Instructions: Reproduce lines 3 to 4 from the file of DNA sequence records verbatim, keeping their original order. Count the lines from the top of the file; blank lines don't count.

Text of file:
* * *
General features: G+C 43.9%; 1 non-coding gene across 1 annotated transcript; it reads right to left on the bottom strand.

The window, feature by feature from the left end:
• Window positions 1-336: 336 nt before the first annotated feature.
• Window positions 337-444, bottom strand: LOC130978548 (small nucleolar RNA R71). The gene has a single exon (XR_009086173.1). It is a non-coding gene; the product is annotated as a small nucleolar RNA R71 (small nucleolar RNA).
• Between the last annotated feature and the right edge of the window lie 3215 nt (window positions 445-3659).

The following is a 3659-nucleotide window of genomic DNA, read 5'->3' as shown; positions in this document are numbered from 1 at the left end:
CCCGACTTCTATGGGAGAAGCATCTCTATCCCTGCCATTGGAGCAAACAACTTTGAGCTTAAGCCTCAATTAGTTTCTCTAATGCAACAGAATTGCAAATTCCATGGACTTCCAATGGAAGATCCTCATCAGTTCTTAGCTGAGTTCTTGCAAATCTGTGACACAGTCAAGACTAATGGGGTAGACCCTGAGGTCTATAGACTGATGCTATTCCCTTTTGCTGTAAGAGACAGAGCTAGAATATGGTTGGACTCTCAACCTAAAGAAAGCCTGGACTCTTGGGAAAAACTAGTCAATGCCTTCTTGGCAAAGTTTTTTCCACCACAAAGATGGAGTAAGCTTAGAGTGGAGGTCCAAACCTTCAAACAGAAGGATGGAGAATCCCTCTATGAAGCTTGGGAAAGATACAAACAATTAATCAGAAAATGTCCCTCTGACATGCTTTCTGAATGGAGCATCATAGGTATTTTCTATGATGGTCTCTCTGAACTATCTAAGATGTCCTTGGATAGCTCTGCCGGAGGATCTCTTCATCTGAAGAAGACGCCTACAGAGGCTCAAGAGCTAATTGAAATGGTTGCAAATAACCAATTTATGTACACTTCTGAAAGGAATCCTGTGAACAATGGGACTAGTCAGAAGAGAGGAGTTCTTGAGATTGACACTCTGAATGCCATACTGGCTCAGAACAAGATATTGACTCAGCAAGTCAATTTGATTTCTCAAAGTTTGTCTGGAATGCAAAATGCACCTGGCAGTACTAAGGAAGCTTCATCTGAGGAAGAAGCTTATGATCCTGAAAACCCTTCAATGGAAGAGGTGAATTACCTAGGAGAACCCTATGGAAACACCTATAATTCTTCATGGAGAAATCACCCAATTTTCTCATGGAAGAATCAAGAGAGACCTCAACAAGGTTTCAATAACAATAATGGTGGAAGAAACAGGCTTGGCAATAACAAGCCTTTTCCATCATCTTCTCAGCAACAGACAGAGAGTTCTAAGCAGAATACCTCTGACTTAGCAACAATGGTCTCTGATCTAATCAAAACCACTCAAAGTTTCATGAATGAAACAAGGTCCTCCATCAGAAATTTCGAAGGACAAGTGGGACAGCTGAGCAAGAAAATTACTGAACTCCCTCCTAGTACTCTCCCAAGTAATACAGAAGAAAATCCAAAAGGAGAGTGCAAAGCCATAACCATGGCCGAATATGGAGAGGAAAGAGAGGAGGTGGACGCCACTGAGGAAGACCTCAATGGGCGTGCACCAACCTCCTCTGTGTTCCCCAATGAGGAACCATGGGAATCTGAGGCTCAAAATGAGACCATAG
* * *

• Window positions 1-336: 336 nt before the first annotated feature.
• Window positions 337-444, bottom strand: LOC130978548 (small nucleolar RNA R71). The gene has a single exon (XR_009086173.1). It is a non-coding gene; the product is annotated as a small nucleolar RNA R71 (small nucleolar RNA).